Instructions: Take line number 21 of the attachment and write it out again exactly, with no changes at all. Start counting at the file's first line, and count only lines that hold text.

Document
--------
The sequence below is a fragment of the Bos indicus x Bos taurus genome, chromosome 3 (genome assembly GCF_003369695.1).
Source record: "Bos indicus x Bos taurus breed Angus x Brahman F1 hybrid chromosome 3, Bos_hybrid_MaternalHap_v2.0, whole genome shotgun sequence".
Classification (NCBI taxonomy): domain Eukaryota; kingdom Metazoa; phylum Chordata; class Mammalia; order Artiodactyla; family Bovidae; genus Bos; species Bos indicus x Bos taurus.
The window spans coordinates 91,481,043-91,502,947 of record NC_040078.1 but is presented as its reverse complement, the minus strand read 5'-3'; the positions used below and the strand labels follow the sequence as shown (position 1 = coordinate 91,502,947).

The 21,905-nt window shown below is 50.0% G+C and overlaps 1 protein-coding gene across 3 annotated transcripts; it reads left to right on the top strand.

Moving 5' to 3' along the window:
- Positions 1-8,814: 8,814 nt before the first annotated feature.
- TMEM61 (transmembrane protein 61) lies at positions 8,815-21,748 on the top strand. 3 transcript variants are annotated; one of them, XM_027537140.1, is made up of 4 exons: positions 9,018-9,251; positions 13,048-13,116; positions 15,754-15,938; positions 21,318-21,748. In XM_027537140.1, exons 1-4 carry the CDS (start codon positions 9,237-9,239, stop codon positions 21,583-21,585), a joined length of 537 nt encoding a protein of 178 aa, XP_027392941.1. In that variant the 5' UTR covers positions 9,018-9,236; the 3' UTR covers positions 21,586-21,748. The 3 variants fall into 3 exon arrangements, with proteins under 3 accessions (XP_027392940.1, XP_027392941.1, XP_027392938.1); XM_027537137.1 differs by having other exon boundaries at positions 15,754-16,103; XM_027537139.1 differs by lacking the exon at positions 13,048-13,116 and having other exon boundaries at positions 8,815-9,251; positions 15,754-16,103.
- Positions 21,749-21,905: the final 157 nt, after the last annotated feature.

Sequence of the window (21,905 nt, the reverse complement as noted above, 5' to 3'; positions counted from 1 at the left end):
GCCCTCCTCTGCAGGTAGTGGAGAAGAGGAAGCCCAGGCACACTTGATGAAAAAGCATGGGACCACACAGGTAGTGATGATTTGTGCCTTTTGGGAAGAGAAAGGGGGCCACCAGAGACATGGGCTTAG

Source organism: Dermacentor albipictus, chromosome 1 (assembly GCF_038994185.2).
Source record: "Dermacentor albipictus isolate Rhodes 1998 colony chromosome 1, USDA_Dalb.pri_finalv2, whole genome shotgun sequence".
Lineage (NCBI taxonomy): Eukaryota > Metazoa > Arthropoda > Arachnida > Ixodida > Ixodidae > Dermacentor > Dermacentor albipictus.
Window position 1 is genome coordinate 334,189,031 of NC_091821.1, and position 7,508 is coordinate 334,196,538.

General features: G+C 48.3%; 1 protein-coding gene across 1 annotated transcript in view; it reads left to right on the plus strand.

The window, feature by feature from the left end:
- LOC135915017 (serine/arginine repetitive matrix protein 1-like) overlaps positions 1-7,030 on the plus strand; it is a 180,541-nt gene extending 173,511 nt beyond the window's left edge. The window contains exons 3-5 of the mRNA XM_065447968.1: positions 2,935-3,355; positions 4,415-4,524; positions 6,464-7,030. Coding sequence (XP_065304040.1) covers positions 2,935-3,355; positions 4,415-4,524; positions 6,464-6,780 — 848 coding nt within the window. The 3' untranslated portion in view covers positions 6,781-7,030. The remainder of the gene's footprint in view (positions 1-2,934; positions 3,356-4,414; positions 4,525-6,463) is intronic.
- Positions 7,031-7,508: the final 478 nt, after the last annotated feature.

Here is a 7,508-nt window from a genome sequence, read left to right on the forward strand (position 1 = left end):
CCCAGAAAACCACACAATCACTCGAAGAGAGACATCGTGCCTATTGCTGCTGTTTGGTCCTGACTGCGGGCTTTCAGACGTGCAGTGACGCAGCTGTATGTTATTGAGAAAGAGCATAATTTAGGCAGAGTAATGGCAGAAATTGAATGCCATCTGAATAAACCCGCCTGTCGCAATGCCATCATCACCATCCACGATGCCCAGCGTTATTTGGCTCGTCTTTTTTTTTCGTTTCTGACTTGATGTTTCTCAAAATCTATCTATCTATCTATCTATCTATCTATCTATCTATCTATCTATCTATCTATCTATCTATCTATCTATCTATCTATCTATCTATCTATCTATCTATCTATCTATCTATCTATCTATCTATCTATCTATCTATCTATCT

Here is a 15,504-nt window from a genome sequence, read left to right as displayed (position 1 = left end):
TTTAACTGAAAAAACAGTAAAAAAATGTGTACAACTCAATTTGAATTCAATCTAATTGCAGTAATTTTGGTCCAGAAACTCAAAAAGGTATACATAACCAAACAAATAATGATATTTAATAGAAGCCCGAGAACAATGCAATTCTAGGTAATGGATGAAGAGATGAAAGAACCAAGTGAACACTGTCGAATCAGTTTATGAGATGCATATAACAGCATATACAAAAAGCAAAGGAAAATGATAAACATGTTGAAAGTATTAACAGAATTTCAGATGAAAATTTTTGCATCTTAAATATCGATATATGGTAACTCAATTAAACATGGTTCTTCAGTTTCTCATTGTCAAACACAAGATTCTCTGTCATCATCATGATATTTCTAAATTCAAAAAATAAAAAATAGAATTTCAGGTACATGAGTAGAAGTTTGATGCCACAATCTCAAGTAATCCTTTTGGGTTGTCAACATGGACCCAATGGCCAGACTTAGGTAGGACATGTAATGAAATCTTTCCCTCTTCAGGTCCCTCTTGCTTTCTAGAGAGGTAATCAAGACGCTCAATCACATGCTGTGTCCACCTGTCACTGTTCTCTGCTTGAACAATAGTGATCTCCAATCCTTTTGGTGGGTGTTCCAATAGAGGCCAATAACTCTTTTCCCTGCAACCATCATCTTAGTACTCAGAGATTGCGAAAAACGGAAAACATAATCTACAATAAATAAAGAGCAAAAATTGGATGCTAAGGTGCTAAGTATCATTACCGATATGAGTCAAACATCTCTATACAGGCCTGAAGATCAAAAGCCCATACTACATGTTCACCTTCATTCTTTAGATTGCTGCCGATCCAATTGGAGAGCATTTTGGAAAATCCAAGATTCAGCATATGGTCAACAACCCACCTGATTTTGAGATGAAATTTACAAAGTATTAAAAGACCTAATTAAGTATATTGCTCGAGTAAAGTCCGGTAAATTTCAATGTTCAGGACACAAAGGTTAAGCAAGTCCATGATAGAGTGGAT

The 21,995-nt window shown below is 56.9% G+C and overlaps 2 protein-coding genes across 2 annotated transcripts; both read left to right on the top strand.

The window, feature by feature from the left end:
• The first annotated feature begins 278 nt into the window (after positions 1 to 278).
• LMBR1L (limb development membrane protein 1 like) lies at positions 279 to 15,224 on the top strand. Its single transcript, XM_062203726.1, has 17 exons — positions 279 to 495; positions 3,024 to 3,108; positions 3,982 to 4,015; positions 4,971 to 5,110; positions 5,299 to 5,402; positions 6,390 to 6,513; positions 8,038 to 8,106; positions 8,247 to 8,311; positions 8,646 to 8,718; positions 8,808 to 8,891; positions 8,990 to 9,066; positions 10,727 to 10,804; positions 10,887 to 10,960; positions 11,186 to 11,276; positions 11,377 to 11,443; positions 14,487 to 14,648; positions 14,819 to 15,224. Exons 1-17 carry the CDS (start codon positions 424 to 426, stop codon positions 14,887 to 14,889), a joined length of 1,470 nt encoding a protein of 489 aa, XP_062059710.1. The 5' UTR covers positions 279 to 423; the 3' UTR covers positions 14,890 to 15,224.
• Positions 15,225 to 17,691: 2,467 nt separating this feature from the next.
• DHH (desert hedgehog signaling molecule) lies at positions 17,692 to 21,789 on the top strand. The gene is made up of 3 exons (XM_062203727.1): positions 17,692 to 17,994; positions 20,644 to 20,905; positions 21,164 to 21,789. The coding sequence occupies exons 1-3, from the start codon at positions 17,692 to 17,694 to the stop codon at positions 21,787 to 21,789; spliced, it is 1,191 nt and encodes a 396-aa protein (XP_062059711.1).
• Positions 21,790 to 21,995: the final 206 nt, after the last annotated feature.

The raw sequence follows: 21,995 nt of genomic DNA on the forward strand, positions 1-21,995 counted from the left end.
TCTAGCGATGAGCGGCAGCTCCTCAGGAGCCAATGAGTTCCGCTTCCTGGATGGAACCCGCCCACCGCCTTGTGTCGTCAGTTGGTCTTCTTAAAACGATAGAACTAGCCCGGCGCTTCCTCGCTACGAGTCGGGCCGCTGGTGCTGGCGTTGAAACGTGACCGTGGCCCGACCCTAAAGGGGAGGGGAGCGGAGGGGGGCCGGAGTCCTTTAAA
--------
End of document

CCCAGAAAACCACACAATCACTCGAAGAGAGACATCGTGCCTATTGCTGCTGTTTGGTCCTGACTGCGGGCTTTCAGACGTGCAGTGACGCAGCTGTATGTTATTGAGAAAGAGCATAATTTAGGCAGAGTAATGGCAGAAATTGAATGCCATCTGAATAAACCCGCCTGTCGCAATGCCATCATCACCATCCACGATGCCCAGCGTTATTTGGCTCGTCTTTTTTTTTCGTTTCTGACTTGATGTTTCTCAAAATCTATCTATCTATCTATCTATCTATCTATCTATCTATCTATCTATCTATCTATCTATCTATCTATCTATCTATCTATCTATCTATCTATCTATCTATCTATCTATCTATCTATCTATCTATCTATCTATCTATCTATCT